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Binding of small molecules to an adaptive protein–protein interface

By Michelle R. Arkin, Mike Randal, Warren L. DeLano, Jennifer Hyde, Tinh N. Luong, Johan D. Oslob, Darren R. Raphael, Lisa Taylor, Jun Wang, Robert S. McDowell, James A. Wells and Andrew C. Braisted

Abstract

Understanding binding properties at protein–protein interfaces has been limited to structural and mutational analyses of natural binding partners or small peptides identified by phage display. Here, we present a high-resolution analysis of a nonpeptidyl small molecule, previously discovered by medicinal chemistry [Tilley, J. W., et al. (1997) J. Am. Chem. Soc. 119, 7589–7590], which binds to the cytokine IL-2. The small molecule binds to the same site that binds the IL-2 α receptor and buries into a groove not seen in the free structure of IL-2. Comparison of the bound and several free structures shows this site to be composed of two subsites: one is rigid, and the other is highly adaptive. Thermodynamic data suggest the energy barriers between these conformations are low. The subsites were dissected by using a site-directed screening method called tethering, in which small fragments were captured by disulfide interchange with cysteines introduced into IL-2 around these subsites. X-ray structures with the tethered fragments show that the subsite-binding interactions are similar to those observed with the original small molecule. Moreover, the adaptive subsite tethered many more compounds than did the rigid one. Thus, the adaptive nature of a protein–protein interface provides sites for small molecules to bind and underscores the challenge of applying structure-based design strategies that cannot accurately predict a dynamic protein surface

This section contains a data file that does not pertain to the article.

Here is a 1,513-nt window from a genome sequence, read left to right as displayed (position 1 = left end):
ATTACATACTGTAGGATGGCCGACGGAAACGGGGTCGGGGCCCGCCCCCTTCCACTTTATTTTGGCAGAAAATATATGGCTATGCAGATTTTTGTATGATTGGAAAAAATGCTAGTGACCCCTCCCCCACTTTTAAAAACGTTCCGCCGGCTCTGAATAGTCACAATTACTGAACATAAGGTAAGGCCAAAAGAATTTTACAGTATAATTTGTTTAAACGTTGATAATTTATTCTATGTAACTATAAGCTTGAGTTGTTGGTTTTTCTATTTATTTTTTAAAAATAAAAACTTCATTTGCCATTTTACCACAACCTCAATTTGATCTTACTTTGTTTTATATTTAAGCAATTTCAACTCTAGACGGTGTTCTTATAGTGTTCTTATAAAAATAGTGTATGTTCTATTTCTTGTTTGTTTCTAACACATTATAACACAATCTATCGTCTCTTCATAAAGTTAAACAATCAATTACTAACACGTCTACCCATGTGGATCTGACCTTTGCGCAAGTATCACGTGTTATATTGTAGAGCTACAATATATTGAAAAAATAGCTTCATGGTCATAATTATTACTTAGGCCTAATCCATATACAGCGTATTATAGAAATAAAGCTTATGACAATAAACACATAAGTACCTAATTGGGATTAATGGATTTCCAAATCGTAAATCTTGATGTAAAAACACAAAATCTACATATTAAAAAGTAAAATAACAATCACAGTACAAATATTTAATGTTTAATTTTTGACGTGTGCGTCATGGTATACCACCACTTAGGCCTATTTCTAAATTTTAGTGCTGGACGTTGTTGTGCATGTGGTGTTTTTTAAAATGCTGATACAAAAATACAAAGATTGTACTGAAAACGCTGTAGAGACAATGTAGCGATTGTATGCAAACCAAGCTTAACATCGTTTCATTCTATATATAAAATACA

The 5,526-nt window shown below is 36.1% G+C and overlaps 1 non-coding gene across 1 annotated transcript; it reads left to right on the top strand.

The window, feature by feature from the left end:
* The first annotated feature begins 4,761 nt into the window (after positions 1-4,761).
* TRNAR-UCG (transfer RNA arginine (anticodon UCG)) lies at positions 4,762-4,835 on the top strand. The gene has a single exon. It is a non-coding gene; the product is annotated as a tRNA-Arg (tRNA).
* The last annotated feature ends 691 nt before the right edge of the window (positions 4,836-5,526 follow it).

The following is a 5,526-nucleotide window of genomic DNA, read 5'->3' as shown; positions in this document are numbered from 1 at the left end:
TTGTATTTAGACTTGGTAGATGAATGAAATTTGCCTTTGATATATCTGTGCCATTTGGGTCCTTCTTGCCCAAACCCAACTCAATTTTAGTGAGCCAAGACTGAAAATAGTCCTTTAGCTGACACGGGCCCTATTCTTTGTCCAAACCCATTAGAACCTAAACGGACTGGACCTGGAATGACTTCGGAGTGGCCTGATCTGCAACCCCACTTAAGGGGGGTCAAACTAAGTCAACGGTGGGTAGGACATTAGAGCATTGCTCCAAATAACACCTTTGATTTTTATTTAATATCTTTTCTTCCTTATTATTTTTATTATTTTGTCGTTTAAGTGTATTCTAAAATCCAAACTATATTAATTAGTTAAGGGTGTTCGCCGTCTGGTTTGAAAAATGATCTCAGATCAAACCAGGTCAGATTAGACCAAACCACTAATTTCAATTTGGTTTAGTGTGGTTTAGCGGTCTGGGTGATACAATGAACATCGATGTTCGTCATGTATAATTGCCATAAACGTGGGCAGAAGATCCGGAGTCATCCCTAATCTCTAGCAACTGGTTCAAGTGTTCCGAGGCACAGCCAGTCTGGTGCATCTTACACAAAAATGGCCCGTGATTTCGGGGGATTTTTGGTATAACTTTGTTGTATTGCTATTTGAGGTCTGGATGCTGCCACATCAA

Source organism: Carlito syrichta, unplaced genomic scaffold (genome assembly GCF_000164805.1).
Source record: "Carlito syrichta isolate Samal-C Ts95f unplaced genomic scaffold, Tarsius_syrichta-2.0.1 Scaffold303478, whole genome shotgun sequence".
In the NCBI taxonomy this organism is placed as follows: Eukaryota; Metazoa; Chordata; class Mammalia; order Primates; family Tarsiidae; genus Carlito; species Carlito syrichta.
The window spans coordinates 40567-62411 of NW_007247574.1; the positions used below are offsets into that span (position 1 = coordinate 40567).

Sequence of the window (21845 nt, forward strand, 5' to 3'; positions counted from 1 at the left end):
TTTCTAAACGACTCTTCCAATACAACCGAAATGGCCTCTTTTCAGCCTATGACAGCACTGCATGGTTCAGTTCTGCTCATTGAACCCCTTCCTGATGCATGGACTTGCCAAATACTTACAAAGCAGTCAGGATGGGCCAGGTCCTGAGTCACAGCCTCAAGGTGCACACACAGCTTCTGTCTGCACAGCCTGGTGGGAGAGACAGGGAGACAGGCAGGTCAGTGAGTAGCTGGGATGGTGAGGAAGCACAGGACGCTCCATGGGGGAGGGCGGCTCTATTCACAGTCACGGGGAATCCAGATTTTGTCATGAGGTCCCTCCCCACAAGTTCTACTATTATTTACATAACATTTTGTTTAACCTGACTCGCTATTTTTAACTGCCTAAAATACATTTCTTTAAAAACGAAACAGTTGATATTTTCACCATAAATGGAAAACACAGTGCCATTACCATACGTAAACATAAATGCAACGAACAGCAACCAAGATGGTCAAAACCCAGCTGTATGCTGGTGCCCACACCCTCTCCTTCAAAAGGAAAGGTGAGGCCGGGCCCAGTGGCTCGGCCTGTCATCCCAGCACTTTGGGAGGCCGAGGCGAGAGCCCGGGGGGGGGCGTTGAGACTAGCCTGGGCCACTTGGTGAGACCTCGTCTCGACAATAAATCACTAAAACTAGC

Topics: Biological Sciences
Publisher: The National Academy of Sciences
Year: 2003
DOI identifier: 10.1073/pnas.252756299
OAI identifier: oai:pubmedcentral.nih.gov:149879
Provided by: PubMed Central
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